THE Method for Crevice Corrosion Repassivation Potentials


Localized corrosion, including crevice corrosion, is a leading cause of corrosion-induced failures. THE Method (Tsujikawa-Hisamatsu-Electrochemical Method) has been proposed to measure crevice corrosion repassivation potentials. 

This protocol for studying the repassivation potential of a corroding crevice was first suggested by Tsujikawa and Hisamatsu in 1980 (Ref 1,2). Recent interest in very long service-life alloys (Ref 3,4) has rekindled interest. We became involved when a Gamry user asked us to prepare a special script to automate the testing. 

Gamry’s Solution

Because of Gamry’s Open Source Scripting approach to software development, the experiments were fairly easily done in the Gamry FrameworkTM  ExplainTM  scripting language. Gamry’s Echem Analyst™ scripts, written in Microsoft’s Visual Basic for Applications, were also easily modified.

Like the Critical Pitting Potential experiment (ASTM F746), THE Method involves a stimulation phase and a repassivation phase. The stimulation phase is a potentiodynamic ramp towards more anodic potentials. The ramp stops when the current reaches a critical threshold (20 µA/cm2), indicating that crevice corrosion has been initiated. The sample is then galvanostatically held at this current density for a fixed time (2 hours). At the end of this galvanostatic hold, the potential is measured. The cell is returned to potentiostatic control at this potential. The potential is then stepped towards the original open circuit potential in 10 mV increments.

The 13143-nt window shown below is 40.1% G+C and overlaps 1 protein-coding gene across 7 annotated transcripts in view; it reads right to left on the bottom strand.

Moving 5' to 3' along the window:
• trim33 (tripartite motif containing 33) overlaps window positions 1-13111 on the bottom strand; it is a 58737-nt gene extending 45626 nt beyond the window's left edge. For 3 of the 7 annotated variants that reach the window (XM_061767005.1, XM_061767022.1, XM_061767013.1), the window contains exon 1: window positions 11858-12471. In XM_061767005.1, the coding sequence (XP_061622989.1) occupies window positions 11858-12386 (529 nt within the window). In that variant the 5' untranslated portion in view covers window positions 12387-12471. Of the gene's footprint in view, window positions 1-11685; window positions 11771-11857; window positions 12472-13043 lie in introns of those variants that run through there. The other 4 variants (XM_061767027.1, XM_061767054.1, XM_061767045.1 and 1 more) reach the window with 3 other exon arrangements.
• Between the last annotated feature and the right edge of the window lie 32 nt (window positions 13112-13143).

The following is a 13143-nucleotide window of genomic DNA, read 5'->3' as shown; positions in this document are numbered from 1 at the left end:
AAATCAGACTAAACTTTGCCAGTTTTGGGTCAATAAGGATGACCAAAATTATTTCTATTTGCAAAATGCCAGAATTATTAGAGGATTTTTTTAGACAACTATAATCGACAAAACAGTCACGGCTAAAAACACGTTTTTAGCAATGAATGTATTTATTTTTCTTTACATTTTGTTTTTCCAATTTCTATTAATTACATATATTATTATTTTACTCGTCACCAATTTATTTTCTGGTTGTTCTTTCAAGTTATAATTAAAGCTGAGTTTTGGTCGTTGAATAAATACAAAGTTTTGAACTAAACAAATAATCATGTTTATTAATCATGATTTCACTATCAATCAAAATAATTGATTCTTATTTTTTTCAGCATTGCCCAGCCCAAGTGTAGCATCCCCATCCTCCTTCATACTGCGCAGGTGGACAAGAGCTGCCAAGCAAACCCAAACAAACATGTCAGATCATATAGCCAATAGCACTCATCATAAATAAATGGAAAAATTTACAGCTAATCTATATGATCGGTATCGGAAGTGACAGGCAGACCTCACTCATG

During these potentiostatic steps the current is monitored. If the current continues to increase, that is the indication that crevice corrosion is continuing. If the current does not increase when the potential is held for two hours, then the repassivation potential has been reached. 

The adjacent plot shows the potential (green) and current (blue) recorded during a typical run. In this plot, the potentiodynamic scan lasted for about 1 hour and terminated when the current density reached 20 µA/cm2. During the galvanostatic hold (hours 1 to 3) at this current density the potential decays. At the end of the hold, the potential is stepped towards a more cathodic potential. We see that the current continues to increase during these steps. This is a clear indication that the crevice corrosion is still accelerating. Finally, when the potential is stepped to about 0.13V, the current no longer increases, indicating that the repassivation potential has been reached.

The THE Tecchnique is described in ASTM Standard G 192.  The THE technique is included with the Gamry DC105 DC Corrosion Technique Software. 


1. S. Tsujikawa and Y. Hisamatsu, Corr. Eng. (Jpn), 29, 37 (1980)
2. M. Akashi, G. Nakayama and T. Fukuda, Corrosion/1998, Paper 158, NACE International (Houston, TX, 1998). 
3. V. Jain, D. Dunn, N. Sridhar and Lietai Yang, Corrosion/2003, Paper 03690, NACE International (Houston, TX 2003). 
4. K. J. Evans, L. L. Wong and R. B. Rebak, “Determination of the Crevice Repassivation Potential of Alloy 22 by a Potentiodynamic-Galvanostatic-Potentiostatic Method,” Pressure Vessels and Piping Conference, American Society of Mechanical Engineers (San Diego, CA, July 2004).